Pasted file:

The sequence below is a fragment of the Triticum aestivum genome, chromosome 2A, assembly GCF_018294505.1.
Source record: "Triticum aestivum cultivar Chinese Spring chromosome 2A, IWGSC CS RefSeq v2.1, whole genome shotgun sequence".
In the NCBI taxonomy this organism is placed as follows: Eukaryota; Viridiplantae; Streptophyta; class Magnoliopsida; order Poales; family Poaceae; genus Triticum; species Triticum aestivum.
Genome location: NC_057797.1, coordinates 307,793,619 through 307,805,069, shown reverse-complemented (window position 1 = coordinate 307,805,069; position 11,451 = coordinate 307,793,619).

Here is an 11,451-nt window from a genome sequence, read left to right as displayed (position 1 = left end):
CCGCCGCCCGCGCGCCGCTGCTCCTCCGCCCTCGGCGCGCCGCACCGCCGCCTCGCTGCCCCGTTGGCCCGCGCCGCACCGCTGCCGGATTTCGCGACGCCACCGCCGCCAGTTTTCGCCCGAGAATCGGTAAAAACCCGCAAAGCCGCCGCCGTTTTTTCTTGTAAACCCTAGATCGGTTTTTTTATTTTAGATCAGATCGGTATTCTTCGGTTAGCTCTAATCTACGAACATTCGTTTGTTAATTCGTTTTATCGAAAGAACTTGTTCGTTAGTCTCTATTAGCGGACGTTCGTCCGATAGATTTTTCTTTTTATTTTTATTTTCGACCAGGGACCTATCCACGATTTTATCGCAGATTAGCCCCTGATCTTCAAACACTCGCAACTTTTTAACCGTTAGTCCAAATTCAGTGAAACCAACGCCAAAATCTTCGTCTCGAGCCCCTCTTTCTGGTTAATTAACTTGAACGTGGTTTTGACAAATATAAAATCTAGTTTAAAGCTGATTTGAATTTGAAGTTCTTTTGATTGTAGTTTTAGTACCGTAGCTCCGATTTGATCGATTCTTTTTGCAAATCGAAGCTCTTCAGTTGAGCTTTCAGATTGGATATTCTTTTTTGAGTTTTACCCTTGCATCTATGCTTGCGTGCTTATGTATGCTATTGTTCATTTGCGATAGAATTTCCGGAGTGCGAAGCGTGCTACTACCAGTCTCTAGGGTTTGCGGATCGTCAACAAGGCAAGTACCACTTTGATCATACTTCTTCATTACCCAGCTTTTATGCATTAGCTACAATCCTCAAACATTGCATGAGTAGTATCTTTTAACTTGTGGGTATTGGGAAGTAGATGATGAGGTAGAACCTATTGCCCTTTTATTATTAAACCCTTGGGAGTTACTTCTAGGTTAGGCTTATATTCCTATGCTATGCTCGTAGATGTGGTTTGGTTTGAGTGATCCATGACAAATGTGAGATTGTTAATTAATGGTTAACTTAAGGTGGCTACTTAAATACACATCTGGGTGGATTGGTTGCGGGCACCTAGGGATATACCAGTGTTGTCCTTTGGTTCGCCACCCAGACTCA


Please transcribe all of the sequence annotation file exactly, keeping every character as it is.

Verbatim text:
The sequence below is a fragment of the Triticum aestivum genome, chromosome 2A, assembly GCF_018294505.1.
Source record: "Triticum aestivum cultivar Chinese Spring chromosome 2A, IWGSC CS RefSeq v2.1, whole genome shotgun sequence".
In the NCBI taxonomy this organism is placed as follows: Eukaryota; Viridiplantae; Streptophyta; class Magnoliopsida; order Poales; family Poaceae; genus Triticum; species Triticum aestivum.
Genome location: NC_057797.1, coordinates 307,793,619 through 307,805,069, shown reverse-complemented (window position 1 = coordinate 307,805,069; position 11,451 = coordinate 307,793,619).

Here is an 11,451-nt window from a genome sequence, read left to right as displayed (position 1 = left end):
CCGCCGCCCGCGCGCCGCTGCTCCTCCGCCCTCGGCGCGCCGCACCGCCGCCTCGCTGCCCCGTTGGCCCGCGCCGCACCGCTGCCGGATTTCGCGACGCCACCGCCGCCAGTTTTCGCCCGAGAATCGGTAAAAACCCGCAAAGCCGCCGCCGTTTTTTCTTGTAAACCCTAGATCGGTTTTTTTATTTTAGATCAGATCGGTATTCTTCGGTTAGCTCTAATCTACGAACATTCGTTTGTTAATTCGTTTTATCGAAAGAACTTGTTCGTTAGTCTCTATTAGCGGACGTTCGTCCGATAGATTTTTCTTTTTATTTTTATTTTCGACCAGGGACCTATCCACGATTTTATCGCAGATTAGCCCCTGATCTTCAAACACTCGCAACTTTTTAACCGTTAGTCCAAATTCAGTGAAACCAACGCCAAAATCTTCGTCTCGAGCCCCTCTTTCTGGTTAATTAACTTGAACGTGGTTTTGACAAATATAAAATCTAGTTTAAAGCTGATTTGAATTTGAAGTTCTTTTGATTGTAGTTTTAGTACCGTAGCTCCGATTTGATCGATTCTTTTTGCAAATCGAAGCTCTTCAGTTGAGCTTTCAGATTGGATATTCTTTTTTGAGTTTTACCCTTGCATCTATGCTTGCGTGCTTATGTATGCTATTGTTCATTTGCGATAGAATTTCCGGAGTGCGAAGCGTGCTACTACCAGTCTCTAGGGTTTGCGGATCGTCAACAAGGCAAGTACCACTTTGATCATACTTCTTCATTACCCAGCTTTTATGCATTAGCTACAATCCTCAAACATTGCATGAGTAGTATCTTTTAACTTGTGGGTATTGGGAAGTAGATGATGAGGTAGAACCTATTGCCCTTTTATTATTAAACCCTTGGGAGTTACTTCTAGGTTAGGCTTATATTCCTATGCTATGCTCGTAGATGTGGTTTGGTTTGAGTGATCCATGACAAATGTGAGATTGTTAATTAATGGTTAACTTAAGGTGGCTACTTAAATACACATCTGGGTGGATTGGTTGCGGGCACCTAGGGATATACCAGTGTTGTCCTTTGGTTCGCCACCCAGACTCA